DGI Adventure 10-24-16 Sold Cash Secured Put – Gorman-Rupp Co (GRC) – $22.50 strike – Nov 18 Expiration

This trade was actually executed on Thursday 10/20/16. I didn’t get a chance to write about it until today.

Those interested in my investment thesis on GRC, can find it fully explained back when I first opened a position in June. I rolled that position forward last month, keeping the strike at $25 in exchange for a very fat premium. I might have considered rolling down to a lower strike, but I didn’t, which means I didn’t have a lot of downside protection.

It held above $25 for a long while, but things finally broke down with a little over a week to go on the contract. There was a big move down Thursday (closed at $24.17 – a daily decline of 1.55%), which made the market to sell puts interesting.

So I did.

I have updated the portfolio and income tracker back at the mothership to reflect this position.

Dividend Cycle

GRC is one of those dividend champions you might have never heard of if you don’t work around big industrial pumps. I’ve said it before, and I’ll say it again: they make badass pumps. Another thing that’s badass is their 43 year streak of increasing dividends. The next dividend payment will be the Q4 distribution and since the payout has been at $0.105/share for the last four quarters, I’m expecting a raise.

This contract will most likely expire after the ex-div date, which I expect to be be around 11/10 (ish), but I don’t mind, because 1) I will get paid for the shares that were assigned to me on Friday, and 2) the premium for this trade is nearly 4X the dividend distribution.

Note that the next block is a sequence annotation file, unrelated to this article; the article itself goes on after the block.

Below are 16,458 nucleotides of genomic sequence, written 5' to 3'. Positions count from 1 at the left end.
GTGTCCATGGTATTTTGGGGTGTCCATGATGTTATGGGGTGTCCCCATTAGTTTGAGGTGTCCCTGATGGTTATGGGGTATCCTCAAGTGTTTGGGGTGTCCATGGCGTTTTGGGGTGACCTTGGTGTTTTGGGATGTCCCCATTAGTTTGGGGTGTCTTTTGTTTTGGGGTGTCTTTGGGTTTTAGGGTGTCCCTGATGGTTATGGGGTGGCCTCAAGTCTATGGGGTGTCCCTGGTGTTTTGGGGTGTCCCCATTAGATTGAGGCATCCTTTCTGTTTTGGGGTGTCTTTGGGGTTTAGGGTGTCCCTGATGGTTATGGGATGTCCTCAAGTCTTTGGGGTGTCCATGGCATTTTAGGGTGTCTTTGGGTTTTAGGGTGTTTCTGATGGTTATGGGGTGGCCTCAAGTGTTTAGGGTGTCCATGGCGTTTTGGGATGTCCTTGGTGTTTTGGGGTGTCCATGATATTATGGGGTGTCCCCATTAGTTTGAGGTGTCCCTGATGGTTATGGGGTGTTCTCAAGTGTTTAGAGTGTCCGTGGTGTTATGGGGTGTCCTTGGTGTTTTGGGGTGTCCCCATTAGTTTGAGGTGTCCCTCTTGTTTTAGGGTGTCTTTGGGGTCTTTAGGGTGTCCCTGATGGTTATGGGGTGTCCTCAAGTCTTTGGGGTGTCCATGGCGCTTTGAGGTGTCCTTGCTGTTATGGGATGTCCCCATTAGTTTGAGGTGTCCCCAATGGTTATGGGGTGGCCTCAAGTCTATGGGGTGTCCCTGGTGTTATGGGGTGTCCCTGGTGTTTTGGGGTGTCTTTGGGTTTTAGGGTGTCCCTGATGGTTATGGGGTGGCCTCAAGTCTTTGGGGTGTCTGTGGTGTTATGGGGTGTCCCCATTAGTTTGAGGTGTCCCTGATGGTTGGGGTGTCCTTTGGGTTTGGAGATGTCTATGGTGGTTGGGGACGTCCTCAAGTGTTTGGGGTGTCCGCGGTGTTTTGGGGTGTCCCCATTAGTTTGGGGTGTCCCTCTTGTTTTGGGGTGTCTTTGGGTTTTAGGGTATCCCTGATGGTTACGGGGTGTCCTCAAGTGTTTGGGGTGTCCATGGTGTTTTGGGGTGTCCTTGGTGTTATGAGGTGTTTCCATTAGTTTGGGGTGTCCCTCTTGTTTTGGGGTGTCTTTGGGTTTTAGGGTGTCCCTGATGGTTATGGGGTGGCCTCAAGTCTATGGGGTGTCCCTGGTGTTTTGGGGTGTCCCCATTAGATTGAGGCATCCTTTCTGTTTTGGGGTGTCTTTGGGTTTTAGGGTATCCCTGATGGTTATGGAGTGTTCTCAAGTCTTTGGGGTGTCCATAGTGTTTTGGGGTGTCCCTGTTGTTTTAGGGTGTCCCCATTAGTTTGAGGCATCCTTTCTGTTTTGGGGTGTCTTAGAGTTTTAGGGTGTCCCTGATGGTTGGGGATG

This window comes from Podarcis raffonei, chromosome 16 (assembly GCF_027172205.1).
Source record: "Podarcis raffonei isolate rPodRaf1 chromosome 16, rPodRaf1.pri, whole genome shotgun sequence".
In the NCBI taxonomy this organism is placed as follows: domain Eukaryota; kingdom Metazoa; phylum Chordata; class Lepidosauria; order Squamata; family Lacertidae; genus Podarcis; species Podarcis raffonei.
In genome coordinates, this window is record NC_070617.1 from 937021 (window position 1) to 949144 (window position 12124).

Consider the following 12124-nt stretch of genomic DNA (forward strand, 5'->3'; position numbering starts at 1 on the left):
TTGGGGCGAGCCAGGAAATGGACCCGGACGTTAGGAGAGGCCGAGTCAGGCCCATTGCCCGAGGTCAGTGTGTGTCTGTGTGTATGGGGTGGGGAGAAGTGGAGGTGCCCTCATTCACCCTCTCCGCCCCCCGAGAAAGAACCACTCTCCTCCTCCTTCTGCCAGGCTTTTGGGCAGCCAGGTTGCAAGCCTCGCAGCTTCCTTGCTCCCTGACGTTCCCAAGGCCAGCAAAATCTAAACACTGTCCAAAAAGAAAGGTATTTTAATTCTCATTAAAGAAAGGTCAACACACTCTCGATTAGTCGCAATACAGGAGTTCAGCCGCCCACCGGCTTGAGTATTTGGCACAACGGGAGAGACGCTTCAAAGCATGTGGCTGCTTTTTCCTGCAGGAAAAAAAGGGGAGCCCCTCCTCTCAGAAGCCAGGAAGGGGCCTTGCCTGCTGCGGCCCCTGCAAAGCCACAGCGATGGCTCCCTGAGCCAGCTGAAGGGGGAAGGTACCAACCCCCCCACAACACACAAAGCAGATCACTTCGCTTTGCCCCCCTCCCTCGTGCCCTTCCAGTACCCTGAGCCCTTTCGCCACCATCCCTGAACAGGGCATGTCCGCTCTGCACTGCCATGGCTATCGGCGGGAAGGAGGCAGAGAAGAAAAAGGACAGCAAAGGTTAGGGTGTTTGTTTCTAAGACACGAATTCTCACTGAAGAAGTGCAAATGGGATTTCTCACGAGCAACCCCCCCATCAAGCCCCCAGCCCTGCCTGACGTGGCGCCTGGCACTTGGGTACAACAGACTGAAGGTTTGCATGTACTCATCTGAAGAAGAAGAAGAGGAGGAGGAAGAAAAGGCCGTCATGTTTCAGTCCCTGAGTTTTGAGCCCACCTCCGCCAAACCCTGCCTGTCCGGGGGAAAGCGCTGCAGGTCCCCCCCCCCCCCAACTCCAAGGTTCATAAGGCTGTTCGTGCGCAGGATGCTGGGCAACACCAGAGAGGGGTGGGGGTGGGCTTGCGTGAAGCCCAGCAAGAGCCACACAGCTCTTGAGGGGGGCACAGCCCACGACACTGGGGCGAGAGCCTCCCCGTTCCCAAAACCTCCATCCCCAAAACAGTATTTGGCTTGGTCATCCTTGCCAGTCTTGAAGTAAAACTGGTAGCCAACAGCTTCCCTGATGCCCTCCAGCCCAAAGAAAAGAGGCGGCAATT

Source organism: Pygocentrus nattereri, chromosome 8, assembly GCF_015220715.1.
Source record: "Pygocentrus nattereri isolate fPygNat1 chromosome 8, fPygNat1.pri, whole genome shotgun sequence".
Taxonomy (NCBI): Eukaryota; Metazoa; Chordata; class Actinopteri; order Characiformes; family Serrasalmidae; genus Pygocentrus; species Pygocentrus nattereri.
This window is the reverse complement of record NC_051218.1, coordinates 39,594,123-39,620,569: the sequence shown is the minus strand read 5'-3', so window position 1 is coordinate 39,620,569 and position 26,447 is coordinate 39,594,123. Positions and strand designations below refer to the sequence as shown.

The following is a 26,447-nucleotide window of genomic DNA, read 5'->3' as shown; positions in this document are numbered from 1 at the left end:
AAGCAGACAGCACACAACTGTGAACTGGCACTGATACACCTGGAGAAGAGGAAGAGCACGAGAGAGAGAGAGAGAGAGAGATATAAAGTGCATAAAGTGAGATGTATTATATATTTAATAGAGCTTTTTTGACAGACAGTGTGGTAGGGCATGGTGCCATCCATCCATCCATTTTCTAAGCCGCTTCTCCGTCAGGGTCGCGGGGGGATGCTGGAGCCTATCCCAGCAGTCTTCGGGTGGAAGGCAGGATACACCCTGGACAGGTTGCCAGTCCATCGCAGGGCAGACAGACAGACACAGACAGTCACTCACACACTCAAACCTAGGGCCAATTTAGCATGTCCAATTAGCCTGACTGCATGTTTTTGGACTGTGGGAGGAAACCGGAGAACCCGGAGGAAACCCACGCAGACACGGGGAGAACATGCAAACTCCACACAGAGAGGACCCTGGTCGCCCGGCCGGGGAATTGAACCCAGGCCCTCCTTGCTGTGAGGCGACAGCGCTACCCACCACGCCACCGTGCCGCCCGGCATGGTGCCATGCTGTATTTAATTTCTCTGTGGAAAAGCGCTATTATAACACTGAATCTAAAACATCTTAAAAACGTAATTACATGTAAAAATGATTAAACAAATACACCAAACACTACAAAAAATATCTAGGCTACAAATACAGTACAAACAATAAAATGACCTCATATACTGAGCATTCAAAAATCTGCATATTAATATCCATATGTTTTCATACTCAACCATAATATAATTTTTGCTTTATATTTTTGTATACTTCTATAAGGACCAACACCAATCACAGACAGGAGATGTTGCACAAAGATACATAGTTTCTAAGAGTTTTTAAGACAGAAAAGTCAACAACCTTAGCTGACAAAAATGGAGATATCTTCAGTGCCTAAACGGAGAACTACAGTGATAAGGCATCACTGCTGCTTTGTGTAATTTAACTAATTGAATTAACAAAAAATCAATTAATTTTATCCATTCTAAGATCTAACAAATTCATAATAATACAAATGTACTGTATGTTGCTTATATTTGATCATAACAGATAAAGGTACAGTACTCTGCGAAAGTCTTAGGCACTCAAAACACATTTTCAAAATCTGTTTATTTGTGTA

SPL (Strike Price Logic)

I was pretty sure that my previous put would get assigned on Friday (it did), but I’m ready to take on more shares if it turns out that the decline isn’t over. Since the share price is in the $20s I can easily afford to double down and lower my cost basis without taking too large of a position.

The options market for GRC is kind of thin; the only expiration dates are the “monthlies” (3rd Fridays only), and the strikes are $2.50 apart, which represent big swings with such a small share price. As much as I would have loved to have the downside protection of a $20 strike, the premium wasn’t there unless I went out to December or later. The $22.50 strike was pretty good though: I got nearly 7% downside with over 21% annualized return on the premium.

That’s almost as awesome as a Rupp pump!

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